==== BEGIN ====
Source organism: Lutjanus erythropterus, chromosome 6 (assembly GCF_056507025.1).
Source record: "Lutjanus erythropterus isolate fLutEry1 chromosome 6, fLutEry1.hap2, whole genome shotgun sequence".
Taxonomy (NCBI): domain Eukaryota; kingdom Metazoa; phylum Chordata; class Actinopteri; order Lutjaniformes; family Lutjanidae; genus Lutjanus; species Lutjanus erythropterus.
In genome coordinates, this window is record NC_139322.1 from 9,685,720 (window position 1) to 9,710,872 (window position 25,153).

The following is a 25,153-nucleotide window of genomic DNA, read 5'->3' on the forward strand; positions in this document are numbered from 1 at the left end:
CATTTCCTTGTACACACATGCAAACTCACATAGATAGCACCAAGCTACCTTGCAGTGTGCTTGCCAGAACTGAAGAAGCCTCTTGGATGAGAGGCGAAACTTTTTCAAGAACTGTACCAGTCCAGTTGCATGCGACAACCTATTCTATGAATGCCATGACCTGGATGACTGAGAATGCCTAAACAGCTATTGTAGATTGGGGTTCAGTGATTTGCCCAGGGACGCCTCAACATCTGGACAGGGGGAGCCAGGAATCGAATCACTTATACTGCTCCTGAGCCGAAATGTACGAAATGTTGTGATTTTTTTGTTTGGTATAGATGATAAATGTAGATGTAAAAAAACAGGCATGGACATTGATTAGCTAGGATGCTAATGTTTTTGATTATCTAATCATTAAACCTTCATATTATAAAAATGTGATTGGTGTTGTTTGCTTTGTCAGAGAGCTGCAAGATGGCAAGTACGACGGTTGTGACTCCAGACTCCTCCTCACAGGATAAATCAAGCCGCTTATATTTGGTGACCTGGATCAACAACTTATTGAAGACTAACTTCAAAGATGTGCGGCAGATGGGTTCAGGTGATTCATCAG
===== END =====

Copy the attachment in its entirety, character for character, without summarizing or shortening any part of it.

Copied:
Source organism: Lutjanus erythropterus, chromosome 6 (assembly GCF_056507025.1).
Source record: "Lutjanus erythropterus isolate fLutEry1 chromosome 6, fLutEry1.hap2, whole genome shotgun sequence".
Taxonomy (NCBI): domain Eukaryota; kingdom Metazoa; phylum Chordata; class Actinopteri; order Lutjaniformes; family Lutjanidae; genus Lutjanus; species Lutjanus erythropterus.
In genome coordinates, this window is record NC_139322.1 from 9,685,720 (window position 1) to 9,710,872 (window position 25,153).

The following is a 25,153-nucleotide window of genomic DNA, read 5'->3' on the forward strand; positions in this document are numbered from 1 at the left end:
CATTTCCTTGTACACACATGCAAACTCACATAGATAGCACCAAGCTACCTTGCAGTGTGCTTGCCAGAACTGAAGAAGCCTCTTGGATGAGAGGCGAAACTTTTTCAAGAACTGTACCAGTCCAGTTGCATGCGACAACCTATTCTATGAATGCCATGACCTGGATGACTGAGAATGCCTAAACAGCTATTGTAGATTGGGGTTCAGTGATTTGCCCAGGGACGCCTCAACATCTGGACAGGGGGAGCCAGGAATCGAATCACTTATACTGCTCCTGAGCCGAAATGTACGAAATGTTGTGATTTTTTTGTTTGGTATAGATGATAAATGTAGATGTAAAAAAACAGGCATGGACATTGATTAGCTAGGATGCTAATGTTTTTGATTATCTAATCATTAAACCTTCATATTATAAAAATGTGATTGGTGTTGTTTGCTTTGTCAGAGAGCTGCAAGATGGCAAGTACGACGGTTGTGACTCCAGACTCCTCCTCACAGGATAAATCAAGCCGCTTATATTTGGTGACCTGGATCAACAACTTATTGAAGACTAACTTCAAAGATGTGCGGCAGATGGGTTCAGGTGATTCATCAG